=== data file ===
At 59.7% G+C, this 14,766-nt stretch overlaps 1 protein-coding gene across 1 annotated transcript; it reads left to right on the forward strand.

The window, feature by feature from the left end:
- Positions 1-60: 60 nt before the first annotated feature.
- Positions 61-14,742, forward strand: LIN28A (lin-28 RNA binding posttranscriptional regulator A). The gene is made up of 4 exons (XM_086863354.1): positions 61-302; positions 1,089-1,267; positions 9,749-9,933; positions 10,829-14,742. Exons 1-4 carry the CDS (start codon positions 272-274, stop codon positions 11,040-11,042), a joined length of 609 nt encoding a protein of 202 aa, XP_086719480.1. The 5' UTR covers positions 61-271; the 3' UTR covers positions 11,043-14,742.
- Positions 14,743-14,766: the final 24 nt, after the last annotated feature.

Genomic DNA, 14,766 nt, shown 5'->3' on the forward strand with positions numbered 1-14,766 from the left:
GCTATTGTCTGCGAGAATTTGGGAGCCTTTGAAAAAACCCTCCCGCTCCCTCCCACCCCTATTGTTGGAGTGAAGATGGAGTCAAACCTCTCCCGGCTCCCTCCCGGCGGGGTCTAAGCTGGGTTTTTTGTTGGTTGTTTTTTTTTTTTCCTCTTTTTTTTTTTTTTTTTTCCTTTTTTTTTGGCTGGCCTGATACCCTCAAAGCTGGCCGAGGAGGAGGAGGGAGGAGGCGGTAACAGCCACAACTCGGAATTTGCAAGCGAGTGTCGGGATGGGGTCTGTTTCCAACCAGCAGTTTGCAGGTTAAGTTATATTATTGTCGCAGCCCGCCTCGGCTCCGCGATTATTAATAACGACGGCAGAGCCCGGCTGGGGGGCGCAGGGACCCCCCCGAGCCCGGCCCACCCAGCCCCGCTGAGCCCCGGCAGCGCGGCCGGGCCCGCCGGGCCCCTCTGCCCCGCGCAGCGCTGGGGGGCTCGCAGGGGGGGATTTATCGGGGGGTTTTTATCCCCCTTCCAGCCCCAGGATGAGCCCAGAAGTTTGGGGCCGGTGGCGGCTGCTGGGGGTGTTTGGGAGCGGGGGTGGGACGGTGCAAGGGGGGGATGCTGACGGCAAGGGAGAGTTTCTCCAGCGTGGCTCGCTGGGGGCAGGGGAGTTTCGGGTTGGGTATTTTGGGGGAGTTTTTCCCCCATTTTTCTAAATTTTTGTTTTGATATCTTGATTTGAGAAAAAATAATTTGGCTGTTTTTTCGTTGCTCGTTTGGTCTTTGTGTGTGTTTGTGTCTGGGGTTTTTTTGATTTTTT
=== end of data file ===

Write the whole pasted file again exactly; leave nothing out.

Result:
At 59.7% G+C, this 14,766-nt stretch overlaps 1 protein-coding gene across 1 annotated transcript; it reads left to right on the forward strand.

The window, feature by feature from the left end:
- Positions 1-60: 60 nt before the first annotated feature.
- Positions 61-14,742, forward strand: LIN28A (lin-28 RNA binding posttranscriptional regulator A). The gene is made up of 4 exons (XM_086863354.1): positions 61-302; positions 1,089-1,267; positions 9,749-9,933; positions 10,829-14,742. Exons 1-4 carry the CDS (start codon positions 272-274, stop codon positions 11,040-11,042), a joined length of 609 nt encoding a protein of 202 aa, XP_086719480.1. The 5' UTR covers positions 61-271; the 3' UTR covers positions 11,043-14,742.
- Positions 14,743-14,766: the final 24 nt, after the last annotated feature.

Genomic DNA, 14,766 nt, shown 5'->3' on the forward strand with positions numbered 1-14,766 from the left:
GCTATTGTCTGCGAGAATTTGGGAGCCTTTGAAAAAACCCTCCCGCTCCCTCCCACCCCTATTGTTGGAGTGAAGATGGAGTCAAACCTCTCCCGGCTCCCTCCCGGCGGGGTCTAAGCTGGGTTTTTTGTTGGTTGTTTTTTTTTTTTCCTCTTTTTTTTTTTTTTTTTTCCTTTTTTTTTGGCTGGCCTGATACCCTCAAAGCTGGCCGAGGAGGAGGAGGGAGGAGGCGGTAACAGCCACAACTCGGAATTTGCAAGCGAGTGTCGGGATGGGGTCTGTTTCCAACCAGCAGTTTGCAGGTTAAGTTATATTATTGTCGCAGCCCGCCTCGGCTCCGCGATTATTAATAACGACGGCAGAGCCCGGCTGGGGGGCGCAGGGACCCCCCCGAGCCCGGCCCACCCAGCCCCGCTGAGCCCCGGCAGCGCGGCCGGGCCCGCCGGGCCCCTCTGCCCCGCGCAGCGCTGGGGGGCTCGCAGGGGGGGATTTATCGGGGGGTTTTTATCCCCCTTCCAGCCCCAGGATGAGCCCAGAAGTTTGGGGCCGGTGGCGGCTGCTGGGGGTGTTTGGGAGCGGGGGTGGGACGGTGCAAGGGGGGGATGCTGACGGCAAGGGAGAGTTTCTCCAGCGTGGCTCGCTGGGGGCAGGGGAGTTTCGGGTTGGGTATTTTGGGGGAGTTTTTCCCCCATTTTTCTAAATTTTTGTTTTGATATCTTGATTTGAGAAAAAATAATTTGGCTGTTTTTTCGTTGCTCGTTTGGTCTTTGTGTGTGTTTGTGTCTGGGGTTTTTTTGATTTTTT